This 267K bari has the curved high E, and Aristo style LH spatula also
http://saxpics.com/?v=gal&a=5844
 

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Hi Tryptykon - yes you are correct, it does just have ‘The Buescher’ stencilled in the bell (see more pics). Thanks for the photos of later different baris. That 1937 one on eBay is on for way too much money isn’t it? I paid £360 ($442) for mine, though don’t yet know how much work it will need to get it properly playable. Any idea of if the dents in the neck a. Make a difference to its playability and b. (See photos) Are difficult to get out - is it worth fixing these bits?

Hi Jerry K, thanks for the photo of the pinkie table from the 250k alto TT - yes, mine is identical.

Is it right that because the baris were not changed for the New Aristocrat range, but did change for the Aristocrat (as in the photos Tryptkon sent) the baris that Buescher sold during the 1932 to 1935 period were just late number Truetones, without any changes. Or did they incrementally add features from the NA model? My bari is a TT but outside the serial number range that is listed on the saxophone.org model listing for Truetones (2500-265522) but still in the year 1933, judging by the saxpics.com serial number lists.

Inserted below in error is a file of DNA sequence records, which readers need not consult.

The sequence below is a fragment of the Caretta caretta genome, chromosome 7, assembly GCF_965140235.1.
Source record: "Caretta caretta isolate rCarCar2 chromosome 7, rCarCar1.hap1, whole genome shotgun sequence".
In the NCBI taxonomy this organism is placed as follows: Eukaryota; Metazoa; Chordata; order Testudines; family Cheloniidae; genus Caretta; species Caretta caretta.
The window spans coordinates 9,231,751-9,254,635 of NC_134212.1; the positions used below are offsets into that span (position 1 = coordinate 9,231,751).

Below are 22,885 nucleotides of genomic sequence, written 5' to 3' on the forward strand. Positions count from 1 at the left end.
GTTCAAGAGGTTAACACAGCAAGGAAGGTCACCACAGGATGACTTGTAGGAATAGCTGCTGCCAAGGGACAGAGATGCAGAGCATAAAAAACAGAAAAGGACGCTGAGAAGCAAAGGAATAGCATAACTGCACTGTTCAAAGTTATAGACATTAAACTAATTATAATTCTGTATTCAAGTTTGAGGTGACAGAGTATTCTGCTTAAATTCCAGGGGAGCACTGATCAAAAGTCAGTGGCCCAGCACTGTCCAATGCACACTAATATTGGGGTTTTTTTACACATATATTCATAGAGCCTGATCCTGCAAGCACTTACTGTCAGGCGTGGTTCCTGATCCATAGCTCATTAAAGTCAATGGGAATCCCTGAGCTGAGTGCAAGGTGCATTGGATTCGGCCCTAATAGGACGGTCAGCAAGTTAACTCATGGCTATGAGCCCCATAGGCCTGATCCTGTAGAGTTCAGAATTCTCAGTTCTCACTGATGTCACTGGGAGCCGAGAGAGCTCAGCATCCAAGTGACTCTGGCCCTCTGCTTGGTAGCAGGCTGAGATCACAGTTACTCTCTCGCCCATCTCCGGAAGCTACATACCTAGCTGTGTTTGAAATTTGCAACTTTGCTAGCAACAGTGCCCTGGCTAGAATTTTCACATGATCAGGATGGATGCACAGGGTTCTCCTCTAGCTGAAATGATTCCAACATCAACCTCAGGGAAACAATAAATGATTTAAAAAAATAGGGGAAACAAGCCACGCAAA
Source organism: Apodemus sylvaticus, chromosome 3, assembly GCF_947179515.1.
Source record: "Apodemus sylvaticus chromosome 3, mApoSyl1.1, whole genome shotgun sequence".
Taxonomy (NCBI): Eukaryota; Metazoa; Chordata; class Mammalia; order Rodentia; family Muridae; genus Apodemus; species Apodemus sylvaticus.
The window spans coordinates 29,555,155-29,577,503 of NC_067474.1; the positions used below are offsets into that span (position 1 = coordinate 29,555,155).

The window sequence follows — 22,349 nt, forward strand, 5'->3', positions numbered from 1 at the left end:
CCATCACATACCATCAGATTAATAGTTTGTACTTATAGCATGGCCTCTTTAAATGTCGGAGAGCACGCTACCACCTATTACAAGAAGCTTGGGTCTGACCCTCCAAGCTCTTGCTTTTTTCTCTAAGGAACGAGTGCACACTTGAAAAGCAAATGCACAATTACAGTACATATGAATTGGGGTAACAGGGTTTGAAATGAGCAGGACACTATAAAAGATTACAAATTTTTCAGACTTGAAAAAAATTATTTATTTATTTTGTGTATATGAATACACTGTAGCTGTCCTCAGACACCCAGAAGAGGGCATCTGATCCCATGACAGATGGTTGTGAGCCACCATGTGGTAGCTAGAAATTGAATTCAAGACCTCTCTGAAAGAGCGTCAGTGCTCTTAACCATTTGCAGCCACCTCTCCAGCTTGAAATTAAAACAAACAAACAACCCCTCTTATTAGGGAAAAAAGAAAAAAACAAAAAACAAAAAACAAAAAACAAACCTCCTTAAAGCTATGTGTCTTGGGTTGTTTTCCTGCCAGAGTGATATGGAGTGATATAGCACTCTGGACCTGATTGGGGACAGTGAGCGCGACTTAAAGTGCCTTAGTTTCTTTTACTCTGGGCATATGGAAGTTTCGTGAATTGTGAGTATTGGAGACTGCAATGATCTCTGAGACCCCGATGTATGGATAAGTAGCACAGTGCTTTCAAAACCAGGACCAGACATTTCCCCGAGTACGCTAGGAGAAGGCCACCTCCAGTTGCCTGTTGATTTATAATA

Does anyone know how many TT baris were made in the New Aristocrat period (1932-35)?

Best wishes
Sean
 

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You got a “great” deal! I paid about the same you did like 10 years ago but the horn was black with tarnish and a total gamble! Well worth it to get the horn overhauled and definitely retain the original snap in resos as that impacts the value. I spent several days cleaning and hand polishing mine and it looked like knew when done. I tore the horn down, removed all the pads and had a trusted tech overhaul it with thin pads and original resos. It was a beast with a beautiful and complex tone. I sold that bari for $3500, so you should be safe spending the cash on a good overhaul.
 

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Thanks for the advice Jerry. I have a really good tech just close to me who I trust with it (Griff from Exmouth, uk, who contributes on sotw sometimes). I will take it along to him when he is back from his hols and see what he says. He had two vintage restorations in the workshop the last time I visited him. The sax is for my 13 year old daughter who has been playing since she was 6. She plays tenor as her main horn but has been keen on a Bari since before she was tall enough to play one! She plays jazz mostly but has recently started jamming with some rock bands. Any suggestions over mouthpieces?